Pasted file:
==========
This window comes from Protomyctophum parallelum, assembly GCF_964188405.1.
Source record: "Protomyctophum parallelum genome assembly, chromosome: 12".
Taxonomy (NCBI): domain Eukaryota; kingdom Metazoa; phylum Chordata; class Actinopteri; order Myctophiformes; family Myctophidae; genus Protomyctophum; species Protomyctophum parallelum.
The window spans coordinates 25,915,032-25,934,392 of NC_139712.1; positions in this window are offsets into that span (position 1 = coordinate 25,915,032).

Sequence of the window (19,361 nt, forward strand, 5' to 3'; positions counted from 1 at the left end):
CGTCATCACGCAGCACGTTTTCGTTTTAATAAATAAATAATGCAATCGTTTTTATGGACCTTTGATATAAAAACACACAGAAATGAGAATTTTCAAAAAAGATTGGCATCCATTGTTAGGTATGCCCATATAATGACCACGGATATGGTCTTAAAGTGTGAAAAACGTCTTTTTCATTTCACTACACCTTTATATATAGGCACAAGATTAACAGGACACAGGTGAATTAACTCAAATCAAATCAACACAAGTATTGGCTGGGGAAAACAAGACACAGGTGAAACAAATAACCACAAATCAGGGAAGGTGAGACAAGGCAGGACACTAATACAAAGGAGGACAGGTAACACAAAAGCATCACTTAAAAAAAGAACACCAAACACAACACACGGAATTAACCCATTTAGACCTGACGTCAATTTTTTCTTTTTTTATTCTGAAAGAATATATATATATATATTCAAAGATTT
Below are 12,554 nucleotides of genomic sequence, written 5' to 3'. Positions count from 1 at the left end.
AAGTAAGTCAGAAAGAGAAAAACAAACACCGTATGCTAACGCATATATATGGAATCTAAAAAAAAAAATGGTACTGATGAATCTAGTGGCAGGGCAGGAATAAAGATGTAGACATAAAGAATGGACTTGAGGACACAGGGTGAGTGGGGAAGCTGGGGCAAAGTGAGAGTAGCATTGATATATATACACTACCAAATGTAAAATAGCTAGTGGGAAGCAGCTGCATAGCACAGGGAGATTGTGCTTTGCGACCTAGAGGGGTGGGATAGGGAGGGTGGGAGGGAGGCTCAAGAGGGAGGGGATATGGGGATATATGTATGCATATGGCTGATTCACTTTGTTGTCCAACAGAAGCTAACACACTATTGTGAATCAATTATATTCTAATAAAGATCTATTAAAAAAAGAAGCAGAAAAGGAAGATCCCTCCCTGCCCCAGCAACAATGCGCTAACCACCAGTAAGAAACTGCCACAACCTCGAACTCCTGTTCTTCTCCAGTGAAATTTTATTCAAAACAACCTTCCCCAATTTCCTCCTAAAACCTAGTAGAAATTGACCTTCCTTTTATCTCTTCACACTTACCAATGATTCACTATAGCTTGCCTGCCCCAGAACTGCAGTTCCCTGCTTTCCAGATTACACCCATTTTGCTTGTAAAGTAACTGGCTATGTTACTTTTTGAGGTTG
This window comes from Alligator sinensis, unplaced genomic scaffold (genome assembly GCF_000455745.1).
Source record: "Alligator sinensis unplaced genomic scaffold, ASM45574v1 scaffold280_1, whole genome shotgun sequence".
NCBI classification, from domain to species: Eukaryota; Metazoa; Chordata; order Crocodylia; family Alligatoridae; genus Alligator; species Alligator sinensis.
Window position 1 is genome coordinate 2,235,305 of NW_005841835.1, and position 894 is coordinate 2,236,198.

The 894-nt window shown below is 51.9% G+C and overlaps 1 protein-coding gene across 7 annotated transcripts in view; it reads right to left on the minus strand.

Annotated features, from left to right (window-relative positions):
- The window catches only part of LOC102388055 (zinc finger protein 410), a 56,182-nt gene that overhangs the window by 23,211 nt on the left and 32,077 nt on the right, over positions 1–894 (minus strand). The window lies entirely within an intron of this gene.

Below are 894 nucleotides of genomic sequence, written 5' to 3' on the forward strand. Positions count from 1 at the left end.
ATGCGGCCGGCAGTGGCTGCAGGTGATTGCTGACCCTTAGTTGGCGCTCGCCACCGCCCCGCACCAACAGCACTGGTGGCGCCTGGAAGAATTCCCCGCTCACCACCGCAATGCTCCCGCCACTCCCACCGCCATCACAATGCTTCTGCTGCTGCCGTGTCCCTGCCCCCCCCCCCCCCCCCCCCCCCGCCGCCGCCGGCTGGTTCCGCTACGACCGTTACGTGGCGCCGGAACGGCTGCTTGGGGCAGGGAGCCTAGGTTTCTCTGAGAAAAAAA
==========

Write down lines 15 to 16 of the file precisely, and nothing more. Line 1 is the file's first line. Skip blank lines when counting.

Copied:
- The window catches only part of LOC102388055 (zinc finger protein 410), a 56,182-nt gene that overhangs the window by 23,211 nt on the left and 32,077 nt on the right, over positions 1–894 (minus strand). The window lies entirely within an intron of this gene.

Below are 894 nucleotides of genomic sequence, written 5' to 3' on the forward strand. Positions count from 1 at the left end.